Managing costs in your manufacturing journey, especially when scaling up, is crucial to the success of your hardware product.

Cashflow challenges can sink brilliant ideas. Failure to plan where investment is coming from pre-revenue can leave you stuck.

There is no one-size-fits-all approach to manage costs in your manufacturing journey. The right strategy for you depends on the nuances of your project. However, some general principles apply.

It’s important that you understand the overall process: the decisions that need to be made, the information that’s needed to make them and the timing for sign off. Costs and consequently cashflow needs to be planned around these decisions. If you wait until you run out of money, it’s too late. You need to know where cash is coming from.

One of the biggest hurdles of the design to manufacture journey is the significant financial commitment required to scale up manufacturing. Without thinking holistically about your product development journey, you could find yourself with a design that is functional and simple enough to manufacture, but it is not desirable in the least or worse your design is desirable but too costly to sell or too complex to manufacture.

Figure 1: “Think holistically about your design to manufacture journey” – Dr Abi Hird from the KTN Manufacturing team.

Webinar Take-Aways

The sweet spot of successful commercial products lies in between desirability (people want it), viability (it can be done) and feasibility (it makes financial sense to do so). Desirability is often the key focus for innovators when developing products. However, estimating and reducing your manufacturing and sourcing costs early in the design journey help to achieve higher margins, lower costs and more sustainable growth.

Erica Melo-de-Carvalho, PhD intern with the Manufacturing team at KTN, summarises her key takeaways from the managing costs webinar:

Develop an understanding of the process so you can anticipate costs

  • Learn about the product development journey and appreciate the process and costs involved. Design decisions can have a domino effect.
  • Budget comprehensively for your design, prototyping test, tooling and manufacturing set-up costs (with contingency 25%). Initial investments cannot cover the costs of producing production tools, let alone your first minimum production quantity order.
  • Prepare your cash flow projections accordingly and push for favourable payment terms from partners.
  • Test both of your market and technical assumptions via prototyping. Use virtual prototypes when possible. Is it going to be accepted by the market? Does it comply with regulation and standards.
  • Know your market, nail down target costs and volumes. Does the product respond to market trends and drives? Does the value proposition for this product make sense based on production cost.
  • Establish design freeze dates early. Large-scale design changes post-engineering phase can be very expensive.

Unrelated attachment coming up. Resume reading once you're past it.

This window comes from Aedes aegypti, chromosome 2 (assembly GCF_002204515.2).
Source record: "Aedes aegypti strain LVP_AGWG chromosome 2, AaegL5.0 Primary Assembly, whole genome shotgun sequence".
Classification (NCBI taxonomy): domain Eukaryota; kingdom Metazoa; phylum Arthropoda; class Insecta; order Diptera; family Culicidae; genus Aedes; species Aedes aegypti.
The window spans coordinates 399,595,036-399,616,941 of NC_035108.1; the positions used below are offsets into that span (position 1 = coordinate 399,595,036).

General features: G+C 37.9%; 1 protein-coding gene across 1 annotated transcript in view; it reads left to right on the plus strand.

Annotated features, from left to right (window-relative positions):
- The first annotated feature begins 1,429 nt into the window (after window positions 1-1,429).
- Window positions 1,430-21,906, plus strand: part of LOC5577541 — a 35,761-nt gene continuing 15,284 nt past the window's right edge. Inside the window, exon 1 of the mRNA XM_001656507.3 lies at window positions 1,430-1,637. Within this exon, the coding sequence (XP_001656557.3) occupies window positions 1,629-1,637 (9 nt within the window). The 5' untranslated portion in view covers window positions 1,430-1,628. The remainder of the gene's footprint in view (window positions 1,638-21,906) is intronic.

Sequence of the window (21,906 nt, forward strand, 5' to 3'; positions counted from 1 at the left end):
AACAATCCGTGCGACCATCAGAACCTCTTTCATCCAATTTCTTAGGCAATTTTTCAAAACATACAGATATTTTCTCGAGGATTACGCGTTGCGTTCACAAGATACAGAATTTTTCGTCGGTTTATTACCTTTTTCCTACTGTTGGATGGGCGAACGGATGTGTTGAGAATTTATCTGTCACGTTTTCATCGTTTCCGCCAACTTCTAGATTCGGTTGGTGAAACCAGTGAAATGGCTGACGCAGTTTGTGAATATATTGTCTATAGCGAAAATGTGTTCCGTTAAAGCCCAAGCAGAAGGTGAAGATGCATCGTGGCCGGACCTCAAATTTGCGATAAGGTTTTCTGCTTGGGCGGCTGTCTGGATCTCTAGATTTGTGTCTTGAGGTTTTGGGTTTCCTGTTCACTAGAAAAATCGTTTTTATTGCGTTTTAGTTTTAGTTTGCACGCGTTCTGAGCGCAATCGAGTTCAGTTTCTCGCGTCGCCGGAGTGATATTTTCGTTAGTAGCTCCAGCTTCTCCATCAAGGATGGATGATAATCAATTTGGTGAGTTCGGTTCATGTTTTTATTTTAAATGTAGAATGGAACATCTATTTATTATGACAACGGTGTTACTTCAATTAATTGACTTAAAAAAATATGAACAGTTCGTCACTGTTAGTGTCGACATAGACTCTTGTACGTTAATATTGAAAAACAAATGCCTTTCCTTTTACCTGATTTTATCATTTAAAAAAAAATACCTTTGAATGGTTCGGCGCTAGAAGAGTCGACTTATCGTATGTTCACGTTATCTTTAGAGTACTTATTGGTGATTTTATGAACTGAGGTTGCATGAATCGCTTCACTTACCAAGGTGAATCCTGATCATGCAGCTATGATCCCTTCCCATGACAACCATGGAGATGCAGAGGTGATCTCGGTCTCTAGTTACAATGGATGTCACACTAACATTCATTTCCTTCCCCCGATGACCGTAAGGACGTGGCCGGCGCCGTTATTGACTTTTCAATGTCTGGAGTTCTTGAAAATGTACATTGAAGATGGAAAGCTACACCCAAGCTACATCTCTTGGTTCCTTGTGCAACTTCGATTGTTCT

• Build or partner with a team that has experience with the applicable manufacturing processes to ensure efficiency and avoid costly rework. What is the experience & capabilities of the team to design for manufacture? Work with designers and manufacturers early, they can help you identify problems. Make sure to get a quote that covers you right from where you are on your journey to gold-standard production samples.
  • Think about the components you’re using and the details of design
  • Fewer components mean fewer quality issues. Less parts are easier to maintain and faster to assemble.  Keep it as simple as possible:
  • Use off the shelf parts as opposed to bespoke components.
  • When thinking about the whole-life cycle (distribution costs, for example) weight reduction might have an impact on profitability.
  • Don’t over engineer. Think about the cost of each function you are adding. ‘Nice to have’ functionality adds cost and may not be desirable.
  • Always avoid designing for niche methods of manufacturing unless the value-added is justified. Is the concept manufacturable efficiently for your desired method of manufacture?
  • If not manufacturing in-house, ensure you have access to a competitive, reliable supply chain. Is there a reliable supply chain in place? Look at the supply chain for potential methods of manufacture and enquire.

It is normal not to have the answers to these questions straight away, but it is important to keep asking yourself these questions time and time again, allowing information to mature and the picture to clarity as you navigate the design to manufacture journey. Be honest with yourself regarding the true costs of development. Budget and fundraise according to your end goal or you risk spending all the funds on developing a prototype.

We’ve been running a series of weekly webinars – Navigating the Design to Manufacture Journey – during #lockdown in partnership with Product Design Scotland, where we engaged with a number of industry experts exploring all aspects of systems thinking from funding and investment to scaling up manufacturing.  If you managed to join us for some or all of these webinars, great.  If not, you can catch up on recordings from the series here.

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